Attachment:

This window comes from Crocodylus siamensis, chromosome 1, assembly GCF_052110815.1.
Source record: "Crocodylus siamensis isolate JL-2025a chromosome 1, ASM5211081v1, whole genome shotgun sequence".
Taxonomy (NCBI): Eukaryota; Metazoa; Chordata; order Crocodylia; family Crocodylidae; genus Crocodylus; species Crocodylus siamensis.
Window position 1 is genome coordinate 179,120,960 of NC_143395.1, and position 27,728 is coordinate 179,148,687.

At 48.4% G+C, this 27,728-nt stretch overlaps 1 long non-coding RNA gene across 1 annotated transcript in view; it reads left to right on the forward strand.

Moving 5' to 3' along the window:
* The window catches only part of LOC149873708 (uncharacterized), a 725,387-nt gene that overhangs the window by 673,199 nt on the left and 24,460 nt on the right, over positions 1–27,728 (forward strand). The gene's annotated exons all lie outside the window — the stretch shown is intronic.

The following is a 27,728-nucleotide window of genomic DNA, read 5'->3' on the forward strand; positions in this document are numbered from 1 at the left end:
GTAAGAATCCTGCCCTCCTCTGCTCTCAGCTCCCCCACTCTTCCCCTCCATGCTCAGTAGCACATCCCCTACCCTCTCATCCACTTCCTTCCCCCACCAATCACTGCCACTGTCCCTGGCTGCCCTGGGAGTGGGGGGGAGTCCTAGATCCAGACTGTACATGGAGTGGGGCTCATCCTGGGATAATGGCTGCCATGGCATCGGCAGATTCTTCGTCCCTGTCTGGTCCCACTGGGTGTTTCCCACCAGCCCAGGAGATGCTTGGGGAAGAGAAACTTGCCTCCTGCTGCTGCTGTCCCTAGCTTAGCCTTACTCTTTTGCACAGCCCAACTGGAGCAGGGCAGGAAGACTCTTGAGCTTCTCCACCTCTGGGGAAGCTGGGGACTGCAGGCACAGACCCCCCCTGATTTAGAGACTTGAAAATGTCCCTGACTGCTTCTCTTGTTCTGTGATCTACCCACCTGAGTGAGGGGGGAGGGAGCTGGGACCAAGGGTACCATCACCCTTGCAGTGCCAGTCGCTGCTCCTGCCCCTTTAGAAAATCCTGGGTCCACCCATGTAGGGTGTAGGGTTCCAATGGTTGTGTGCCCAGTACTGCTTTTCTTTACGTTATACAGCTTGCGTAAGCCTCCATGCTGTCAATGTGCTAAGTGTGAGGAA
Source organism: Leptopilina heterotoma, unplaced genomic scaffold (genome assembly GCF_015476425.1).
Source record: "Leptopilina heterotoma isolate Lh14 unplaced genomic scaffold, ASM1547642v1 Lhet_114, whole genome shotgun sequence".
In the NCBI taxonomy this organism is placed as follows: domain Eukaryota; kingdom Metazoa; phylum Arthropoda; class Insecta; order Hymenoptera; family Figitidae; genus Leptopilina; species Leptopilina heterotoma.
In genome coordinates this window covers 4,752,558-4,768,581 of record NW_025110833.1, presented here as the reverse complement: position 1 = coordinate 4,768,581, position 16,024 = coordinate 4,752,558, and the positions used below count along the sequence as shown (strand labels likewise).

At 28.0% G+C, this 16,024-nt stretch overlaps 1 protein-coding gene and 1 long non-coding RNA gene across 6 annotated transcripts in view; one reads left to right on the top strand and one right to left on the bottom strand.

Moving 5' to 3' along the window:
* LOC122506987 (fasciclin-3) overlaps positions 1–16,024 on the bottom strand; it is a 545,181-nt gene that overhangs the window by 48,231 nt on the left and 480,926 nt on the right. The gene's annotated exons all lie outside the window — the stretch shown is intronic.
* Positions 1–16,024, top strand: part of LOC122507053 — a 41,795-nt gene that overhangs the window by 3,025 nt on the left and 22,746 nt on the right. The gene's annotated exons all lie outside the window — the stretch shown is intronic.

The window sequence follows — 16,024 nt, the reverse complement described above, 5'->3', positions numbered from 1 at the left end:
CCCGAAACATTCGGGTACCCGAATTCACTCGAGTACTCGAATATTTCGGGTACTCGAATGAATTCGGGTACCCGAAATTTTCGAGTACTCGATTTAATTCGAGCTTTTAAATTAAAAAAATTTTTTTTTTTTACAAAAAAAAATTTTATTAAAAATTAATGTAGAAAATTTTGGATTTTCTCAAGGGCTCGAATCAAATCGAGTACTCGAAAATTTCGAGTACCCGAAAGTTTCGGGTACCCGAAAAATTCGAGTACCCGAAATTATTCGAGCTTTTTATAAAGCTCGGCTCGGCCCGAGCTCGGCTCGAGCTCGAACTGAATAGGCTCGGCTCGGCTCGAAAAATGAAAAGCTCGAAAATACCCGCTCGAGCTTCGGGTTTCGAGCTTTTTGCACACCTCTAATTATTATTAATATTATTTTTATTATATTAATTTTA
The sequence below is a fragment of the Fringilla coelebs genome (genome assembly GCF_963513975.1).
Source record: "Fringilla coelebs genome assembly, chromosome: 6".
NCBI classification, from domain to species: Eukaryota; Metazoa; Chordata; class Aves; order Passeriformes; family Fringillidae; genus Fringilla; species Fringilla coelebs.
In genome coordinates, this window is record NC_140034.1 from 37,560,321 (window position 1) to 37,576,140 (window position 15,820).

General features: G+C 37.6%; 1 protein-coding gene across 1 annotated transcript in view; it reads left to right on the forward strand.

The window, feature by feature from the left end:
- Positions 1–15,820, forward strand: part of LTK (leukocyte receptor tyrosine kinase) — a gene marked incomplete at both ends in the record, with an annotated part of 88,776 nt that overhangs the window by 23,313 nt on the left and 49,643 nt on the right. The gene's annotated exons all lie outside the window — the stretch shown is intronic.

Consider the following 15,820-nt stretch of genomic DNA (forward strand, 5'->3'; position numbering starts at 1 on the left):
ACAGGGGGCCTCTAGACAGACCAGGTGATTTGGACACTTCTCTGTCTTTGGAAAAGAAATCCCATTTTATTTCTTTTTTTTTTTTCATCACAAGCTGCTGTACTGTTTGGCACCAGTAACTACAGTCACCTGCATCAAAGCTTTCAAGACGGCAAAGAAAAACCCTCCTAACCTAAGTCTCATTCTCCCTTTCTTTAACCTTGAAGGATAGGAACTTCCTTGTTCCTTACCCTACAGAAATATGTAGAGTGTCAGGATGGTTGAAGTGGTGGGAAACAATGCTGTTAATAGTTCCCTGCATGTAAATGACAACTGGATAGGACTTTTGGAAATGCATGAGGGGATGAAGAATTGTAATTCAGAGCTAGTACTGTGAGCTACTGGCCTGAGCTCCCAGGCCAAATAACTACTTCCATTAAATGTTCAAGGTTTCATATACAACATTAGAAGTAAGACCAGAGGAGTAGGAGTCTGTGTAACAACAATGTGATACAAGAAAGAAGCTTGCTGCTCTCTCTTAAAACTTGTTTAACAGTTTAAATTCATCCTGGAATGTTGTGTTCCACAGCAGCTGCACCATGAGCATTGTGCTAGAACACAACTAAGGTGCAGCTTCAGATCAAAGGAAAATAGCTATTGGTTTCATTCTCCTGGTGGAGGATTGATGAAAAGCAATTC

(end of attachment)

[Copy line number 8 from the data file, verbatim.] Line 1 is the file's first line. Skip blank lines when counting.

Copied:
The following is a 27,728-nucleotide window of genomic DNA, read 5'->3' on the forward strand; positions in this document are numbered from 1 at the left end: